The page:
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Focus on Food to Break Bad Habits

Retrain your brain by focusing on your foods.
Retrain your brain by focusing on your foods.

Bad habits are notoriously difficult to break. About 40 percent of your daily activities are done out of habit. You’ve learned what things will get you through a day, and you repeat what works.

Consider a trip to the movie theater. Researchers in Philadelphia asked moviegoers to taste fresh and stale popcorn. As expected, people preferred fresh popcorn.

Then those researchers randomly gave moviegoers free popcorn in large and extra-large containers. There was a twist. Half of the moviegoer’s popcorn was fresh, and half was ten days old.

Incredibly, participants who got the stale popcorn ate just as much as participants who got the fresh popcorn. The habit of eating popcorn while in the theater was so entrenched, that the participants ignored the quality of their food.

To make this decision, two parts of your brain are arguing. The prefrontal cortex is responsible for complex planning, personality expression, decision making, and moderating social behavior. Most of your well-thought-out plans, goals and good intentions come from there. Before you eat something you shouldn’t, your prefrontal cortex is explaining why it’s a bad idea.

Then there’s your orbitofrontal cortex, the part of your brain thought to represent emotion and reward in decision making. So while your prefrontal cortex says, “You really shouldn’t eat that stale popcorn.” Your orbitofrontal cortex is screaming, “EAT IT! You love popcorn. It tastes AWESOME. Don’t worry; you can exercise a little harder tomorrow to get rid of the calories. DO IT!”

Unfortunately, your orbitofrontal cortex is better at getting attention, especially when it comes to things you’ve turned into a habit. That means you’re probably going to tear into that tub of stale popcorn and munch away.

Sheer willpower won’t help you overrule that part of your brain. If it were that easy, everyone would be able to eliminate any bad habit quickly. But there are ways to make lasting changes.

Step One, focus on what you’re DOING.

When you pick up that first piece of popcorn, look at it closely. As you take a bite, consider how it tastes. Think about what eating that popcorn is going to mean. Yes, it might taste good for a few seconds, but it has little nutritional value; it’s dripping in fat and often covered in salt. Eating that popcorn isn’t going to move you toward your goals. Plus, you might realize you’re eating stale popcorn.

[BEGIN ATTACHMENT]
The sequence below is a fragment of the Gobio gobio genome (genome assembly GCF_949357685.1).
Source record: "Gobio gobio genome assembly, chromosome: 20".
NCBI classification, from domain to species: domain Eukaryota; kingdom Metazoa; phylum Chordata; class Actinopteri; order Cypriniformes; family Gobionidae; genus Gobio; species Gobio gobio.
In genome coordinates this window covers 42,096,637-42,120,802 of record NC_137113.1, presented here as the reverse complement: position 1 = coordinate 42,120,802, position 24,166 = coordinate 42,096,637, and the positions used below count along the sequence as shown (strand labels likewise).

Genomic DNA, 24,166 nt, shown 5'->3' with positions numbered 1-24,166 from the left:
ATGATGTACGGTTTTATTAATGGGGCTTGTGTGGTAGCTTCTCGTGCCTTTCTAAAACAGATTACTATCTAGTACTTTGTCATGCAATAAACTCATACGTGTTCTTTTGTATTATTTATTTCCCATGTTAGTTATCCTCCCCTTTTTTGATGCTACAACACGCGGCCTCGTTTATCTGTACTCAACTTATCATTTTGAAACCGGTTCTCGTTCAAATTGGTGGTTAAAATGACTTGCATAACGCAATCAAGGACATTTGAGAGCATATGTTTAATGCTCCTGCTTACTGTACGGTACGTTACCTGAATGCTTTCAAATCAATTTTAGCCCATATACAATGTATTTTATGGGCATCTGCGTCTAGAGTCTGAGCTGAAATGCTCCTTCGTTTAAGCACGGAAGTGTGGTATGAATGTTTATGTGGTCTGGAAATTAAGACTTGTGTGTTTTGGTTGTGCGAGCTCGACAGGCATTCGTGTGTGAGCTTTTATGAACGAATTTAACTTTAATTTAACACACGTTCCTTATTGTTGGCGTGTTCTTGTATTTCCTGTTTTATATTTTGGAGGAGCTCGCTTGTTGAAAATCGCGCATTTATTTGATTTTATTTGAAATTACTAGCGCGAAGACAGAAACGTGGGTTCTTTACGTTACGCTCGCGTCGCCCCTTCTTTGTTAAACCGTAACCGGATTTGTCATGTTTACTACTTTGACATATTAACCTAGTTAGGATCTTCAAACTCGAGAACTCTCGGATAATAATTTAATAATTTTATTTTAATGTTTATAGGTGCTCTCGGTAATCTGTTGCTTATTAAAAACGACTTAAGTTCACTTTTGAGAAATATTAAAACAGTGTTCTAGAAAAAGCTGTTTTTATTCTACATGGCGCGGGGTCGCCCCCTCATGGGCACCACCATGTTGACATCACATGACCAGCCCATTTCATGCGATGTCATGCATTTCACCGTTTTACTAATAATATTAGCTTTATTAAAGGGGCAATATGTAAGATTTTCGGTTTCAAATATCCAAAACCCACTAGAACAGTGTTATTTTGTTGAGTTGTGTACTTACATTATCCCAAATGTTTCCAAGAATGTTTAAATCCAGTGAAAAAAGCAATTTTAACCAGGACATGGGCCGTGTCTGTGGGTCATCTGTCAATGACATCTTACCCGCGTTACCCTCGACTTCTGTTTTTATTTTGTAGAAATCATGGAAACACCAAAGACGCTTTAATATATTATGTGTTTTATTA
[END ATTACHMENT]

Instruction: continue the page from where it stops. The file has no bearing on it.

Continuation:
Focus on the Food
Take a moment to focus on the food.

Every time you’re about to eat something, turn off outside distractions and focus on your food. It’s a lot easier to munch mindlessly at the movies or with the TV on. If you’re at home, set a place for yourself at a table. Then put a timer in front of you. When you eat, pick up the fork or spoon, take a bite and then set the utensil back down. Let the timer countdown 20 seconds before you pick the silverware up and take another bite. Pay attention and think about what you’re doing.

Paying attention is unlikely to change your habit immediately. But each time you do it, you’re giving that emotional part of your brain more reasons to feel better about avoiding a popcorn binge than engaging in one. Over time you’ll feel more compelled to skip the popcorn instead of grabbing a handful.

Step Two, you’ve got to introduce friction into the old way of doing things and reduce friction for healthier alternatives.

Limit access to unhealthy foods. Don’t store cookies, candies, fatty convenience foods or sugar-filled drinks in your home. It’s hard to binge if you have to leave the house every time you want to eat junk. Then do the same thing at work. Ditch the unhealthy food delivery menus and pack your lunch. Banish the candy bowl and stop going into break rooms that have donuts or cookies in them.

Step Three, stick with it.

Changing habits takes time. Some people can do it in as little as a month. Others may only catch on after six months or even a year. Pay attention and keep focusing on your food until the junk is no longer compelling.

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6/27/2021